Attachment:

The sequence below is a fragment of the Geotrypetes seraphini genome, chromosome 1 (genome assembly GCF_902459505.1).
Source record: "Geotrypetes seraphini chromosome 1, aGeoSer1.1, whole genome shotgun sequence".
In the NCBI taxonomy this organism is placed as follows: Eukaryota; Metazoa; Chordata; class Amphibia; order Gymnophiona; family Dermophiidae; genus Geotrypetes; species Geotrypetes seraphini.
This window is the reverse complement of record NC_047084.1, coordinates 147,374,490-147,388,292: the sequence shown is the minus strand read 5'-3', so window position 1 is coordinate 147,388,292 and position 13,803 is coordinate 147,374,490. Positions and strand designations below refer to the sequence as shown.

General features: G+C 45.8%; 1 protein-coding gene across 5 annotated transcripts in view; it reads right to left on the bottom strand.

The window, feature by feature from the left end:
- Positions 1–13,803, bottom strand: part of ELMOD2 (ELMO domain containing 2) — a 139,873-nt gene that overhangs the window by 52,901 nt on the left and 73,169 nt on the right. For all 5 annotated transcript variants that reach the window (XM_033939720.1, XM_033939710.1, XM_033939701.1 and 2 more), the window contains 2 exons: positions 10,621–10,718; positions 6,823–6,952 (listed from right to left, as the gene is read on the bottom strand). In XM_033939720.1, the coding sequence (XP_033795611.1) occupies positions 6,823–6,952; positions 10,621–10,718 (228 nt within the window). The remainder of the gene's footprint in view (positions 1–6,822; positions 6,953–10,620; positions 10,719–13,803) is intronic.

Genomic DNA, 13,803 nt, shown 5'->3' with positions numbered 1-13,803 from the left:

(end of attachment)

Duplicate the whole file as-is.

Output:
The sequence below is a fragment of the Geotrypetes seraphini genome, chromosome 1 (genome assembly GCF_902459505.1).
Source record: "Geotrypetes seraphini chromosome 1, aGeoSer1.1, whole genome shotgun sequence".
In the NCBI taxonomy this organism is placed as follows: Eukaryota; Metazoa; Chordata; class Amphibia; order Gymnophiona; family Dermophiidae; genus Geotrypetes; species Geotrypetes seraphini.
This window is the reverse complement of record NC_047084.1, coordinates 147,374,490-147,388,292: the sequence shown is the minus strand read 5'-3', so window position 1 is coordinate 147,388,292 and position 13,803 is coordinate 147,374,490. Positions and strand designations below refer to the sequence as shown.

General features: G+C 45.8%; 1 protein-coding gene across 5 annotated transcripts in view; it reads right to left on the bottom strand.

The window, feature by feature from the left end:
- Positions 1–13,803, bottom strand: part of ELMOD2 (ELMO domain containing 2) — a 139,873-nt gene that overhangs the window by 52,901 nt on the left and 73,169 nt on the right. For all 5 annotated transcript variants that reach the window (XM_033939720.1, XM_033939710.1, XM_033939701.1 and 2 more), the window contains 2 exons: positions 10,621–10,718; positions 6,823–6,952 (listed from right to left, as the gene is read on the bottom strand). In XM_033939720.1, the coding sequence (XP_033795611.1) occupies positions 6,823–6,952; positions 10,621–10,718 (228 nt within the window). The remainder of the gene's footprint in view (positions 1–6,822; positions 6,953–10,620; positions 10,719–13,803) is intronic.

Genomic DNA, 13,803 nt, shown 5'->3' with positions numbered 1-13,803 from the left: